Carmen sighed. “You are so damn prickly.” She kissed his cheek softly. “But you’re still a good friend. I’m going to go check everything got cleaned up in the kitchen seeing as how it was my fault. You might want to apologise to Eddie later. Make things up for the future, just in case.” With a knowing look she was gone. Gideon didn’t even want to think about what her last words might have inferred.

He slumped down into the office chair and stared moodily at the chart for staff leave on the wall. The trouble was…she was right. Ever since the accident six months ago, when the fire in his old home had taken away his sense of smell and taste, left his housemate dead and Gideon injured, he’d been a miserable git whenever he went in the kitchen. The sense of loss at who he had been, an award-winning, much talked-about chef in the city, was sometimes too much to bear.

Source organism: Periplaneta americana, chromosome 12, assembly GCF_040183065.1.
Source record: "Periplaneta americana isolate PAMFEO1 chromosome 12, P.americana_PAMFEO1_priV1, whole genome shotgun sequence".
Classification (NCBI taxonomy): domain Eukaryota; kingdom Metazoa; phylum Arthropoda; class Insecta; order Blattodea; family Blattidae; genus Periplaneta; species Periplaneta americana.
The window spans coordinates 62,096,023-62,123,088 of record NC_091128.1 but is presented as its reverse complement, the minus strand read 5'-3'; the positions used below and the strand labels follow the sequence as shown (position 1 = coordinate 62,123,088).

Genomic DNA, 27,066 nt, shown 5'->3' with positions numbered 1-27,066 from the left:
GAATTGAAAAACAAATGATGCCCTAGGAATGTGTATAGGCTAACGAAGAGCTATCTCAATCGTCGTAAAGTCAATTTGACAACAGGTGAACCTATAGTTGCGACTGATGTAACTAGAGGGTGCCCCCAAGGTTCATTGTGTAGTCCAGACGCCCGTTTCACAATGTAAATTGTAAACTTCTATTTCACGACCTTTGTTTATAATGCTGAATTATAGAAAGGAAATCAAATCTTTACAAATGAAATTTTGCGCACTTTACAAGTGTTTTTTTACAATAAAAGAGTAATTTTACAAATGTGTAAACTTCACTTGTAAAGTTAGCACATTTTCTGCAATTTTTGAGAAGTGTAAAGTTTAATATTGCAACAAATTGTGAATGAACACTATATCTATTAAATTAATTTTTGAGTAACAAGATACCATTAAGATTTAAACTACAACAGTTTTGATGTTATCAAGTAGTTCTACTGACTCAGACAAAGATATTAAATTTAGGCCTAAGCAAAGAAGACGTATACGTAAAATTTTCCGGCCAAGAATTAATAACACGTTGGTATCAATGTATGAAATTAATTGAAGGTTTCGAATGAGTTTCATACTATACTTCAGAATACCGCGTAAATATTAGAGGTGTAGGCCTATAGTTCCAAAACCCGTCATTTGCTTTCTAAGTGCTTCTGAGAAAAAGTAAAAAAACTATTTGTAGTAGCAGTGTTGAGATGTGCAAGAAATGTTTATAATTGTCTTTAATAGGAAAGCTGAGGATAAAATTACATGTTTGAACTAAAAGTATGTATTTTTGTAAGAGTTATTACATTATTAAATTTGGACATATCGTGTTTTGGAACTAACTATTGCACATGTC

He rubbed his eyes tiredly and closed them, recalling that night with a sense of dread. The explosion next door due to a gas leak, the fire licking through his shattered lounge, which had shared a wall with the doomed kitchen. Luckily, he’d been thrown away from the blast, away from the flames, but had been pinned by a wooden beam, his skin blistering as the wood smouldered. Hugh had not been so fortunate and had borne the brunt of it. He had lain burning on the floor, as the smell and stench of his roasting flesh had invaded Gideon’s nostrils.

He’d woken up in hospital to find he’d sustained second-degree burns to his left side. The injuries had left the skin along his hip and stomach a little thickened and sensitive, although he’d definitely been the lucky one. Hugh and the neighbour were dead. A couple of days later, as he recovered, Gideon had realised his sense of smell and taste had disappeared completely.

The doctors told him his loss of smell was psychological, a condition called anosmia. They’d attributed it to him trying to shut his mind off from the odour of his friend’s burning flesh. They said it could come back at any time, that there was nothing physically wrong with him, no blows to the head, no damage to his brain.

He’d hated the clinical diagnosis of a condition that meant the loss of his soul.